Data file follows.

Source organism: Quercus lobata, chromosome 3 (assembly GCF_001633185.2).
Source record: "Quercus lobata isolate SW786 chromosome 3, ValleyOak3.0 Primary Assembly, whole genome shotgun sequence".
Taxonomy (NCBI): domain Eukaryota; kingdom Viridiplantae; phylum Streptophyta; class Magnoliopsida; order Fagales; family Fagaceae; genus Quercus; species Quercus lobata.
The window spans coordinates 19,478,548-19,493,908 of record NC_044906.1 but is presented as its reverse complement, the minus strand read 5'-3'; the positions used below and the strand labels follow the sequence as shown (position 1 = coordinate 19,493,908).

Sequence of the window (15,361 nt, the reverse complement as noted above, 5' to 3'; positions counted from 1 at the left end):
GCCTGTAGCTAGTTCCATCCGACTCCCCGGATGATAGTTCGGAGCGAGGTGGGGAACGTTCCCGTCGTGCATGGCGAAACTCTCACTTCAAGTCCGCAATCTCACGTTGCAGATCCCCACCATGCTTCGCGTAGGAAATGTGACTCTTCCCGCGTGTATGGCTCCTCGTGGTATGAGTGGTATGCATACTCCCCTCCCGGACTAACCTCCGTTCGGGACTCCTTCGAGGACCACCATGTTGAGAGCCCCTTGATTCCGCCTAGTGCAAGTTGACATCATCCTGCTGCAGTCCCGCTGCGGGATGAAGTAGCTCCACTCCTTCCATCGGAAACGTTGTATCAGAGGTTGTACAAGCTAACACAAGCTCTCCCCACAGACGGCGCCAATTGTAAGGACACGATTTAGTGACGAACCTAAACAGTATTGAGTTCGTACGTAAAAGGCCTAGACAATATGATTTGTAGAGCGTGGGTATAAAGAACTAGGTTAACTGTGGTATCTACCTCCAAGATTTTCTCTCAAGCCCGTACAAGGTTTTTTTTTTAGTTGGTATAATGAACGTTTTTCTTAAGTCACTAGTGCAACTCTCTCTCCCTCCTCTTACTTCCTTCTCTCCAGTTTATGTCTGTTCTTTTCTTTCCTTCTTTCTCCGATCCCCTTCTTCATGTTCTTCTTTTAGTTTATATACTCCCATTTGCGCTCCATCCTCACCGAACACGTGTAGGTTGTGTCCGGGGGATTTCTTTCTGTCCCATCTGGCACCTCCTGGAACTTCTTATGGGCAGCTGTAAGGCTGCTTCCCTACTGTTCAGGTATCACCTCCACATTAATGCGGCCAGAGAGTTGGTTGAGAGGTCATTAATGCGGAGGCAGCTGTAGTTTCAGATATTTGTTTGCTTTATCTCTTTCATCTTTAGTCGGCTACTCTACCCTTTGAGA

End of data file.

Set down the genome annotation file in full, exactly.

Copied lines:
Source organism: Quercus lobata, chromosome 3 (assembly GCF_001633185.2).
Source record: "Quercus lobata isolate SW786 chromosome 3, ValleyOak3.0 Primary Assembly, whole genome shotgun sequence".
Taxonomy (NCBI): domain Eukaryota; kingdom Viridiplantae; phylum Streptophyta; class Magnoliopsida; order Fagales; family Fagaceae; genus Quercus; species Quercus lobata.
The window spans coordinates 19,478,548-19,493,908 of record NC_044906.1 but is presented as its reverse complement, the minus strand read 5'-3'; the positions used below and the strand labels follow the sequence as shown (position 1 = coordinate 19,493,908).

Sequence of the window (15,361 nt, the reverse complement as noted above, 5' to 3'; positions counted from 1 at the left end):
GCCTGTAGCTAGTTCCATCCGACTCCCCGGATGATAGTTCGGAGCGAGGTGGGGAACGTTCCCGTCGTGCATGGCGAAACTCTCACTTCAAGTCCGCAATCTCACGTTGCAGATCCCCACCATGCTTCGCGTAGGAAATGTGACTCTTCCCGCGTGTATGGCTCCTCGTGGTATGAGTGGTATGCATACTCCCCTCCCGGACTAACCTCCGTTCGGGACTCCTTCGAGGACCACCATGTTGAGAGCCCCTTGATTCCGCCTAGTGCAAGTTGACATCATCCTGCTGCAGTCCCGCTGCGGGATGAAGTAGCTCCACTCCTTCCATCGGAAACGTTGTATCAGAGGTTGTACAAGCTAACACAAGCTCTCCCCACAGACGGCGCCAATTGTAAGGACACGATTTAGTGACGAACCTAAACAGTATTGAGTTCGTACGTAAAAGGCCTAGACAATATGATTTGTAGAGCGTGGGTATAAAGAACTAGGTTAACTGTGGTATCTACCTCCAAGATTTTCTCTCAAGCCCGTACAAGGTTTTTTTTTTAGTTGGTATAATGAACGTTTTTCTTAAGTCACTAGTGCAACTCTCTCTCCCTCCTCTTACTTCCTTCTCTCCAGTTTATGTCTGTTCTTTTCTTTCCTTCTTTCTCCGATCCCCTTCTTCATGTTCTTCTTTTAGTTTATATACTCCCATTTGCGCTCCATCCTCACCGAACACGTGTAGGTTGTGTCCGGGGGATTTCTTTCTGTCCCATCTGGCACCTCCTGGAACTTCTTATGGGCAGCTGTAAGGCTGCTTCCCTACTGTTCAGGTATCACCTCCACATTAATGCGGCCAGAGAGTTGGTTGAGAGGTCATTAATGCGGAGGCAGCTGTAGTTTCAGATATTTGTTTGCTTTATCTCTTTCATCTTTAGTCGGCTACTCTACCCTTTGAGA